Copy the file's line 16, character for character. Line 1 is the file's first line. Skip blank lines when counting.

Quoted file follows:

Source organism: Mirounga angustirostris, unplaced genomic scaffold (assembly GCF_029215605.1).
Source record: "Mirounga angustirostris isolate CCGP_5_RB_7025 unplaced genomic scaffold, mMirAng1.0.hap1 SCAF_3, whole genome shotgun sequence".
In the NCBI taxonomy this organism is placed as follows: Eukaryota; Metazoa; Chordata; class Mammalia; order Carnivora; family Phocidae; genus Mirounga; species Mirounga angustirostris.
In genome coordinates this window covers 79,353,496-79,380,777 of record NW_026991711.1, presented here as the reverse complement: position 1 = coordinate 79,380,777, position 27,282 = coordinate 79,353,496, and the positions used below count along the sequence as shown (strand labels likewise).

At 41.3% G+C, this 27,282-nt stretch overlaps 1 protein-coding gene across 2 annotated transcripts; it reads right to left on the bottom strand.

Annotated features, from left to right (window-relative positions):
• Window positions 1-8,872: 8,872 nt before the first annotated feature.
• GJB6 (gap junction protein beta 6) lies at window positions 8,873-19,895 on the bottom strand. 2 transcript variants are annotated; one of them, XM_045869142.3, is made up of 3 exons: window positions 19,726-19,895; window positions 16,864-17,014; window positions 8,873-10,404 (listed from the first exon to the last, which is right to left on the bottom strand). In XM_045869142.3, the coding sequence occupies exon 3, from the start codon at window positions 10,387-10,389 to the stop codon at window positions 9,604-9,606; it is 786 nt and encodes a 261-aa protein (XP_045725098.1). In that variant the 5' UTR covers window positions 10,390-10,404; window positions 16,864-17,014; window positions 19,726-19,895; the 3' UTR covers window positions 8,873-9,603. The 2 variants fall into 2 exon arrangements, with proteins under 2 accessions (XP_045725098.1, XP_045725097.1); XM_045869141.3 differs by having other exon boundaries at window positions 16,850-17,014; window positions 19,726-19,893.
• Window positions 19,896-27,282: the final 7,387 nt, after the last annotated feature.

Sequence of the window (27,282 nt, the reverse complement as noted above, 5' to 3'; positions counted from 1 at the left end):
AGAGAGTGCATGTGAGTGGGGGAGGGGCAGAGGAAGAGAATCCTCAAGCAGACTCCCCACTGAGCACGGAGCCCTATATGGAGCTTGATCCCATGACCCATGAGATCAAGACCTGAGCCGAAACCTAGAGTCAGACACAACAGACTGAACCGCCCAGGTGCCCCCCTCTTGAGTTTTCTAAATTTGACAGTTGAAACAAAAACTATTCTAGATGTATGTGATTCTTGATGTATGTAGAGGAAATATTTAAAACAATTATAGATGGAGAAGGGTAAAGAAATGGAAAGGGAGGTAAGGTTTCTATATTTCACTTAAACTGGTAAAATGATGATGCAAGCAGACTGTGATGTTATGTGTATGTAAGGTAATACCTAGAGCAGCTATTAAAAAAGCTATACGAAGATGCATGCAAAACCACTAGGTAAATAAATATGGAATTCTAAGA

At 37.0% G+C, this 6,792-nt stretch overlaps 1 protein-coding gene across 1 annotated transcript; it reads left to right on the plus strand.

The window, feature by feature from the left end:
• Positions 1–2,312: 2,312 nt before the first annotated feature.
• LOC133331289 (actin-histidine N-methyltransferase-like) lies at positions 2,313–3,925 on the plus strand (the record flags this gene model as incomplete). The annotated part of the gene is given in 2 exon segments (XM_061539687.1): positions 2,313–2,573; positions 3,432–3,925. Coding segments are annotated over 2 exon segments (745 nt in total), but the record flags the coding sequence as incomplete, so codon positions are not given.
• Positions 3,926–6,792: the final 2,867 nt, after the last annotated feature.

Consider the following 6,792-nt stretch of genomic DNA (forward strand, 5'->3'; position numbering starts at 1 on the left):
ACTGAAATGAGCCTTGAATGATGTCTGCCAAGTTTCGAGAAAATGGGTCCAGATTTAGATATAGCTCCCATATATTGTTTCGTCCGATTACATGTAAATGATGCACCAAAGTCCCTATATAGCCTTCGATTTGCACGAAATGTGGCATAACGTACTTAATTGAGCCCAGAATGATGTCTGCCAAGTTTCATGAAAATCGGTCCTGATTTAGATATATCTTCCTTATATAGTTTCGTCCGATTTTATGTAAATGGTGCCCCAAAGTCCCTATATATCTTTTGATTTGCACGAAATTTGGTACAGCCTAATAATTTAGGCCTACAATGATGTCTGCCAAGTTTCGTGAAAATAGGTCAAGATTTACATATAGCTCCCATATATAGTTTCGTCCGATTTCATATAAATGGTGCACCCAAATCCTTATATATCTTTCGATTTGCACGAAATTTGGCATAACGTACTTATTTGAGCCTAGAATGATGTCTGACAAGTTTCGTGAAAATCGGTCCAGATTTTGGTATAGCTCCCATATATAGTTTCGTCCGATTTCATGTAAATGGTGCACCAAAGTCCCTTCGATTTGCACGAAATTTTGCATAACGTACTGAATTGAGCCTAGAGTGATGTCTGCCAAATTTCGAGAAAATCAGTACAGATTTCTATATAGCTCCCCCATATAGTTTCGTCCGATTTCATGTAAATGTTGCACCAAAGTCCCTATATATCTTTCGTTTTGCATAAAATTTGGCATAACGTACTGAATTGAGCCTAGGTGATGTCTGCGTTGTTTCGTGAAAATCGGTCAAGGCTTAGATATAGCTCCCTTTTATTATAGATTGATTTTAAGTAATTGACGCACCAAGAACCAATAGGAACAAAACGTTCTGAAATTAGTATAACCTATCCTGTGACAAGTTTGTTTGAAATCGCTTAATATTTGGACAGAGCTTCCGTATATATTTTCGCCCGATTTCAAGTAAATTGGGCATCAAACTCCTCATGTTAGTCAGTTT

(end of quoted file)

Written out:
• Positions 3,926–6,792: the final 2,867 nt, after the last annotated feature.